Take the 2-minute tour ×
Stack Overflow is a question and answer site for professional and enthusiast programmers. It's 100% free, no registration required.

I'm trying to create a plot in ggplot2. Here are the data, named problem_accept_df:

Order Application probscore
1  Integrated 0.8333333
1      Tabbed 0.7777778
2  Integrated 0.8965517
2      Tabbed 0.7777778
3  Integrated 0.7931034
3      Tabbed 0.7777778
4  Integrated       0.7
4      Tabbed 0.6538462
5  Integrated 0.9285714
5      Tabbed 0.8333333
6  Integrated 0.9310345
6      Tabbed 0.8148148
7  Integrated 0.8571429
7      Tabbed 0.8518519
8  Integrated 0.9333333
8      Tabbed 0.6923077
9  Integrated 0.9310345
9      Tabbed 0.8461538
10  Integrated 0.9285714
10      Tabbed       0.8

And here is the code to create the plot:

ggplot(problem_accept_df, aes(x=Order, y=probscore, color=Application,
group=Application)) + 
xlab('Order') +
ylab('Problem scores') +
geom_line(position=pd, size=2) +
geom_point(position=pd, size=4) +
labs(title='Acceptable proportion of problem scores')

The plot is created, but the y values are displayed on equally spaced tick marks even though the values are not equally spaced. The plot also displays every individual y value instead of a range. I've tried to change that (scale_y_continuous(breaks=seq(0.5, 1, 0.1))) but I get the error message Error: Discrete value supplied to continuous scale so the problem must be more basic. I would appreciate any suggestions about what to do.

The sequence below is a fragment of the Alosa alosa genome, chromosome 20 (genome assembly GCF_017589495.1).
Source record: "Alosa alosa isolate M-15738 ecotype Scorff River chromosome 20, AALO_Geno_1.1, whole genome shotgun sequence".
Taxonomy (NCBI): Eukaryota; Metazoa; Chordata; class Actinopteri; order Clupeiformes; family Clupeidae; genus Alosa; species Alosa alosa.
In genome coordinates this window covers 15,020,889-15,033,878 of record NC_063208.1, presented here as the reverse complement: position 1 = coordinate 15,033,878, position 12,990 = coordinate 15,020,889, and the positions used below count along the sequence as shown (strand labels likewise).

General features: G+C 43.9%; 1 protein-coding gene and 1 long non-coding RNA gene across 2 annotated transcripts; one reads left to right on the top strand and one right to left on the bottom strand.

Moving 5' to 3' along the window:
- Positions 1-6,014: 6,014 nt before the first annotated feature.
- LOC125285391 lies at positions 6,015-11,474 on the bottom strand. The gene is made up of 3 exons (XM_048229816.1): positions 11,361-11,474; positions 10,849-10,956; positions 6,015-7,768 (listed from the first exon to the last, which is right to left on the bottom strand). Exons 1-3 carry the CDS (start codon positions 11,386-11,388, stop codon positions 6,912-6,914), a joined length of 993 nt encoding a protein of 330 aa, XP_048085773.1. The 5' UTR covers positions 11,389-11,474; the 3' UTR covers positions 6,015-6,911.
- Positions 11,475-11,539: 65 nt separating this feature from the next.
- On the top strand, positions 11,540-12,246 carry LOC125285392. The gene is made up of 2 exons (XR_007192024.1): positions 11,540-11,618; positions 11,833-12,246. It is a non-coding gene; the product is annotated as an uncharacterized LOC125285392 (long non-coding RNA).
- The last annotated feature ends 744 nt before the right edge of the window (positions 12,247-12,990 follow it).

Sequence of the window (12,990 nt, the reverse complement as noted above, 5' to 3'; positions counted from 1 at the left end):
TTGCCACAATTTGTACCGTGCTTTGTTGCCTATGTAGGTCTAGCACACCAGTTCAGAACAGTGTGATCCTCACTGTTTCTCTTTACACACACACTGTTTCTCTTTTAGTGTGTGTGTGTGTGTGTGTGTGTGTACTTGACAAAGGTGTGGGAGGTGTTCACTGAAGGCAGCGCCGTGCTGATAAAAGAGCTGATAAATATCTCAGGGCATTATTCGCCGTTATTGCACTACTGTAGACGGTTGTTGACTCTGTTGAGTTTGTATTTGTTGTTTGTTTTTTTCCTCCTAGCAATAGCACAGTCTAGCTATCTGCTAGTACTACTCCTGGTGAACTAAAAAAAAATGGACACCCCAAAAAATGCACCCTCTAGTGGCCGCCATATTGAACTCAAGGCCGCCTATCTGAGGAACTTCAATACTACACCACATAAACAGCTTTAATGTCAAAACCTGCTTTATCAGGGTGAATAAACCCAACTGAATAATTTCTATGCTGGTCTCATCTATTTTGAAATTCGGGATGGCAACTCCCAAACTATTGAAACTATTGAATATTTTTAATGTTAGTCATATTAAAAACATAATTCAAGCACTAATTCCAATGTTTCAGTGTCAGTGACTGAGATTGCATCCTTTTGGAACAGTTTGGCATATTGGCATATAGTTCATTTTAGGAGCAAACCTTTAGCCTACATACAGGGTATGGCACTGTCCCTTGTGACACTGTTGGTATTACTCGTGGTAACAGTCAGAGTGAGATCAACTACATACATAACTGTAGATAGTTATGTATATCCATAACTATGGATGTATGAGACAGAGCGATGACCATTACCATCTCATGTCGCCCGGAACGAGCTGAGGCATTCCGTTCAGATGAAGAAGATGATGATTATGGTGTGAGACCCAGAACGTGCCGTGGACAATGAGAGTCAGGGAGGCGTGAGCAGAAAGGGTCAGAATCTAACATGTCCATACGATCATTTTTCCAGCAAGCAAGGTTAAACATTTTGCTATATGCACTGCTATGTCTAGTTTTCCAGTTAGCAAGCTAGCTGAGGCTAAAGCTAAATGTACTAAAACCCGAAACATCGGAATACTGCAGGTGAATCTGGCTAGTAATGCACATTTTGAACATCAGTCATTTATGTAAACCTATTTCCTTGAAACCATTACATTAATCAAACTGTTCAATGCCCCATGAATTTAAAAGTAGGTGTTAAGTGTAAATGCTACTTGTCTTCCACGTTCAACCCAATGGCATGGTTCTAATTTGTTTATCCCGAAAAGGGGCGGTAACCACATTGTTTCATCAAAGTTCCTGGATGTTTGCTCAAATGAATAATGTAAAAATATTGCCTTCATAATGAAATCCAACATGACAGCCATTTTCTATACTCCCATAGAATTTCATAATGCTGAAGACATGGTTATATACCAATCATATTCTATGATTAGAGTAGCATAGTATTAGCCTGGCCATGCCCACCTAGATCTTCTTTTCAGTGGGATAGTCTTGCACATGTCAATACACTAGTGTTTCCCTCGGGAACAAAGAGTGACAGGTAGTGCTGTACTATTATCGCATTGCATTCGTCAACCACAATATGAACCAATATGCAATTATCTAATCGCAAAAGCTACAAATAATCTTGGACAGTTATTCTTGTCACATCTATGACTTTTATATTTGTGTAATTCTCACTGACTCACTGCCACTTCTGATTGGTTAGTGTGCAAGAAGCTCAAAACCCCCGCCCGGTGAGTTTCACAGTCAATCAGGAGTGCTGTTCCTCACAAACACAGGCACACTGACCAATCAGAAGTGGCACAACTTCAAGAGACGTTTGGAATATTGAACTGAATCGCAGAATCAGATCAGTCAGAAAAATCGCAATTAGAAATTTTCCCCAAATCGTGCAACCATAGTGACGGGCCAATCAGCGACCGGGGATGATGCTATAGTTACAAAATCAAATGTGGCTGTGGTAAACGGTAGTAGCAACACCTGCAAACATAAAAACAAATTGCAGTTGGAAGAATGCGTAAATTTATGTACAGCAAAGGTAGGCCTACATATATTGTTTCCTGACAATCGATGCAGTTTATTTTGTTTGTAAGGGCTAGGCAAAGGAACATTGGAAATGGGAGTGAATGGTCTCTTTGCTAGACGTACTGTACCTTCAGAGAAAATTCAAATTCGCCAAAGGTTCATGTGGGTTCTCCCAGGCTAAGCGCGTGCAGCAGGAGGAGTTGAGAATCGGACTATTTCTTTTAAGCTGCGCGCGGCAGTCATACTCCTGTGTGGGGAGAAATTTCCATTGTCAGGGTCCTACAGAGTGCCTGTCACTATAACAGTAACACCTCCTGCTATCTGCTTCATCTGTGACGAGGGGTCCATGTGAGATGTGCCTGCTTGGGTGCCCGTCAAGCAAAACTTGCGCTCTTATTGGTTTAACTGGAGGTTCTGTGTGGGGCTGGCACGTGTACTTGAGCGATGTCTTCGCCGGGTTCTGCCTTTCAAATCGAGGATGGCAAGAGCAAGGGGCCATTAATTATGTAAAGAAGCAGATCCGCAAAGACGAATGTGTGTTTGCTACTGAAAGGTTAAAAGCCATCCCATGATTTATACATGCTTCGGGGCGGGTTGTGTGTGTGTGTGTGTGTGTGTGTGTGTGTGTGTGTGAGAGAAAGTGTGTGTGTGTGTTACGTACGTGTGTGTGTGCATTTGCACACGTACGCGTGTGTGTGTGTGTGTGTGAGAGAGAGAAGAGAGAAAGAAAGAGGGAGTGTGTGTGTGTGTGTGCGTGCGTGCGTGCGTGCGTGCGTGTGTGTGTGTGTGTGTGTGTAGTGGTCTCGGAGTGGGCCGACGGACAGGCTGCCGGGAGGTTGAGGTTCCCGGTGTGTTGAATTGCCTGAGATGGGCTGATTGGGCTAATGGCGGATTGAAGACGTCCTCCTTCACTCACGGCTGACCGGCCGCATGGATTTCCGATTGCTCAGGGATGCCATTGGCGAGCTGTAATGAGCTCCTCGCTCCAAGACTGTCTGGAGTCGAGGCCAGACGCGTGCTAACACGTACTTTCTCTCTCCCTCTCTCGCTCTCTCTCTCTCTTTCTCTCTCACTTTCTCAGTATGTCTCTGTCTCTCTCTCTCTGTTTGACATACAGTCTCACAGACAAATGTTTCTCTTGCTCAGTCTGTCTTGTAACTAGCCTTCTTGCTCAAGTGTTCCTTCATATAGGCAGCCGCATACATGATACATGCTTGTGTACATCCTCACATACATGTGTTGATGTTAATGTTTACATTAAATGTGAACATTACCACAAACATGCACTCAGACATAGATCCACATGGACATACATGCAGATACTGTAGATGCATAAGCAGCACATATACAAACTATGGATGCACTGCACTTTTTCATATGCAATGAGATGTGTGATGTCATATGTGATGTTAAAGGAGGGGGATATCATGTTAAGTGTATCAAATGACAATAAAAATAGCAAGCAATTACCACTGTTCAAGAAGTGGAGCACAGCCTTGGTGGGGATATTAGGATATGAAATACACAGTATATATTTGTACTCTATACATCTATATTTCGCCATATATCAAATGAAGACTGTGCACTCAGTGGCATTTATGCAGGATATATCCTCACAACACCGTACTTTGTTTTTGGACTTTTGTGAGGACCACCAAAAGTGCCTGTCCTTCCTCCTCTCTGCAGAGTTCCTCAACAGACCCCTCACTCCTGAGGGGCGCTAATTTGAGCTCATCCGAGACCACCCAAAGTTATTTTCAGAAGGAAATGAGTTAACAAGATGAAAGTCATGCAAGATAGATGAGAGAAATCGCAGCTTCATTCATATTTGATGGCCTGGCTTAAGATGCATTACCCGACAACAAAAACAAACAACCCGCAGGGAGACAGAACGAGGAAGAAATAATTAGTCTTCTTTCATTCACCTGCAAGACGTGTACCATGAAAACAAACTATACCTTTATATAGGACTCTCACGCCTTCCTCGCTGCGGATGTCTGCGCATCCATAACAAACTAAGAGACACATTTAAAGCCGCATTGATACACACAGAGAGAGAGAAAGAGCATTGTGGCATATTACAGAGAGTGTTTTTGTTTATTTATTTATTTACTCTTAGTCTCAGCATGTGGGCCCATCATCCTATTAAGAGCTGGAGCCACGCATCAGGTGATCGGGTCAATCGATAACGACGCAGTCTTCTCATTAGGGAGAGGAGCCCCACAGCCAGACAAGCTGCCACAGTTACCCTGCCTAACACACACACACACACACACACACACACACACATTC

share|improve this question

1 Answer 1

This usually happens if the data (in your case probscore) is a factor and not a continuous variable.

> d <- data.frame(x=c(0,1), y=factor(c(0.5, 1.5)))
> d
  x   y
1 0 0.5
2 1 1.5
> levels(d$x)
NULL
> levels(d$y)
[1] "0.5" "1.5"
> library(ggplot2)
> ggplot(d, aes(x=x, y=y)) + geom_point() + scale_y_continuous()
Error: Discrete value supplied to continuous scale
> ggplot(d, aes(x=x, y=as.numeric(as.character(y)))) + geom_point() + scale_y_continuous()
share|improve this answer
    
Thanks--this fixes the spacing but now it plots the values incorrectly. Better stick with qplot, I guess. –  user1895691 Dec 11 '12 at 22:48
    
@user1895691: What do you mean by "incorrectly"? –  krlmlr Dec 12 '12 at 7:24
    
I mean the points are in the wrong places. The final value for "Tabbed", for example, is 0.8, but the point appears at 0.85. –  user1895691 Dec 12 '12 at 15:48
    
ggplot plot what it finds in the data. What does as.numeric(as.character(problem_accept_df$probscore)) look like? –  krlmlr Dec 12 '12 at 16:22
    
as.numeric(as.character(problem_accept_df$probscore)) looks like the final column of the dataset, which is what I would expect. The last value is 0.80000000. –  user1895691 Dec 12 '12 at 20:24

Your Answer

 
discard

By posting your answer, you agree to the privacy policy and terms of service.

Not the answer you're looking for? Browse other questions tagged or ask your own question.